The department member that I was engaged in a conversation with has a very similar teaching style to my own, one of which I believe is gaining popularity in the math education world - a style of inquiry-based, student-centered education. We both pose challenging problems to our students and use them to investigate new topics; keeping the students engaged with the material by giving them tasks that are just out of their reach, keeping them thirsty, and illustrating the connections that exist within mathematics. We've both had great success with this style, and its apparent by the students' comments and interest that traditionally has not been seen in past math classrooms. Throughout my department, I am trying to push this style and encourage my fellow colleagues to step out of their comfort zone and give their students some freedom and control of the classroom. The times that I have heard of them trying this, they have reported success, but I'll be honest, as the department facilitator I'm not entirely sure as to how much this is happening in our classes. Is it occurring on a regular basis? Are the majority of my department members doing this? Do most students see standard, old fashioned lecture-style lessons straight from a textbook throughout the majority of the high school careers? I have my thoughts, but nothing based on fact. This 'unknowingness' tells me that I need to get into other classrooms more. I need to observe what's happening in my department so that if our students aren't achieving what they should, I can locate any possible issues. With these thoughts running through my head, and with the conversation I had yesterday, I've been wondering if my students really are different at the end of a semester with me, and if they are, does that change last or get reset?
     In talking with my students over the years, they have mentioned that they enjoy my class and my teaching style because they see the connections and are forced to work to their potential; they learn to problem solve instead of regurgitate and they become critical thinkers instead of machines (well, most of them). I can see this develop in them throughout the semester. As far as concrete, data driven evidence, I'm not sure I have any, but I can witness the growth. My fear is that when they move from my geometry class to algebra 2, do they become the student they used to be, or do they continue to approach math in a new way? If their new teacher does not challenge them, do they lose that ability to think for themselves? And if so, can they bounce back if they get a teacher that can push them, or do they need to be 'retrained' (I don't really like that word for this context, but can't think of anything better)?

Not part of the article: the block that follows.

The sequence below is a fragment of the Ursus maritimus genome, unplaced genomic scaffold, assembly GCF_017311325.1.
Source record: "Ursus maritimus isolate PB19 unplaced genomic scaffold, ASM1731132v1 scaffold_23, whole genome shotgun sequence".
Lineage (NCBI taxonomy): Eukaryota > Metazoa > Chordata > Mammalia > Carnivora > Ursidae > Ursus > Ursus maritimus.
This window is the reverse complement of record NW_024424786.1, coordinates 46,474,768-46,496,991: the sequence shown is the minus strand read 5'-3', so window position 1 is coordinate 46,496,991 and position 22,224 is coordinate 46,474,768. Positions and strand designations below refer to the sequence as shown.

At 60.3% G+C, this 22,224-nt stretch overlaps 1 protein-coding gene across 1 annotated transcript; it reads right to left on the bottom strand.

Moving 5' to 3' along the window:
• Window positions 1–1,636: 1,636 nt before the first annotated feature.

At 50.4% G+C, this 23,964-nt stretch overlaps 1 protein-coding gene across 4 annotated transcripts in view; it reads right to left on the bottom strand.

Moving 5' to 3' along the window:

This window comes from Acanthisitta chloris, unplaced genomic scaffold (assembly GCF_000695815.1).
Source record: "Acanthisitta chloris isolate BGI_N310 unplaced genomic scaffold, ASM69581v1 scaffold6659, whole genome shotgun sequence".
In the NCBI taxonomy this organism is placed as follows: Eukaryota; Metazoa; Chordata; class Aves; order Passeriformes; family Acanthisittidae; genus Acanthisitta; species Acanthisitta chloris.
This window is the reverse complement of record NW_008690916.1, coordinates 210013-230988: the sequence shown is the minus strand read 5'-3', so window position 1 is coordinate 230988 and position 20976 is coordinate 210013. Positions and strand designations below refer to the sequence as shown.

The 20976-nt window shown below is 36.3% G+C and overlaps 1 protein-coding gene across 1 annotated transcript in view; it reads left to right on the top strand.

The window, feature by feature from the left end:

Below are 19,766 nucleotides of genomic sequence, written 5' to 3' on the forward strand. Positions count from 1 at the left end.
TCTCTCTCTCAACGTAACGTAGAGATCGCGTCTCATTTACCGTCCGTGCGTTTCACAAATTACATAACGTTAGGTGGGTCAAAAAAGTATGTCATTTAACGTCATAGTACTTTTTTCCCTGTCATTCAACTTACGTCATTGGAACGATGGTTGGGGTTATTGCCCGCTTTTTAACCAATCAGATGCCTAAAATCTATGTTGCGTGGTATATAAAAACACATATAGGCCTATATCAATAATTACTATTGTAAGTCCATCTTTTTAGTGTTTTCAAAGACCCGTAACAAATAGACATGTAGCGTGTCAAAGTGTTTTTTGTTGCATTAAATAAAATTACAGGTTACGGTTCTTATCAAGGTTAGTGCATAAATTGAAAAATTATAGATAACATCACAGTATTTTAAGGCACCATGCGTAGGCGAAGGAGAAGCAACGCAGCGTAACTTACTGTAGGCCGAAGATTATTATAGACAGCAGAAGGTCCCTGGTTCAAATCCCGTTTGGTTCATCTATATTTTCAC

Ultimately this conversation led to us being fearful that our students go back to their old habits and what we've done with them is almost a waste. I hate to sound so negative, because I certainly do not think that what I do with my students is a waste, but if there are no long term benefits then I don't know how else to think about it. Throughout the semester I try to build my students up to a point where they are not afraid to attempt any problem and they can be proud of the work they complete, even if its wrong. If they move on to a class where all of the information is given to them directly and all they need to do to be successful is follow an example in a textbook, then they are not being challenged and they realize that their work is not valued. They may not have to try really hard throughout the entire semester and could still get an A. And worse, if they then move to a class that challenges them again, then they are back to their old routine. This, of course, is what I'm worried about and I'm still trying to figure out if this happens or not.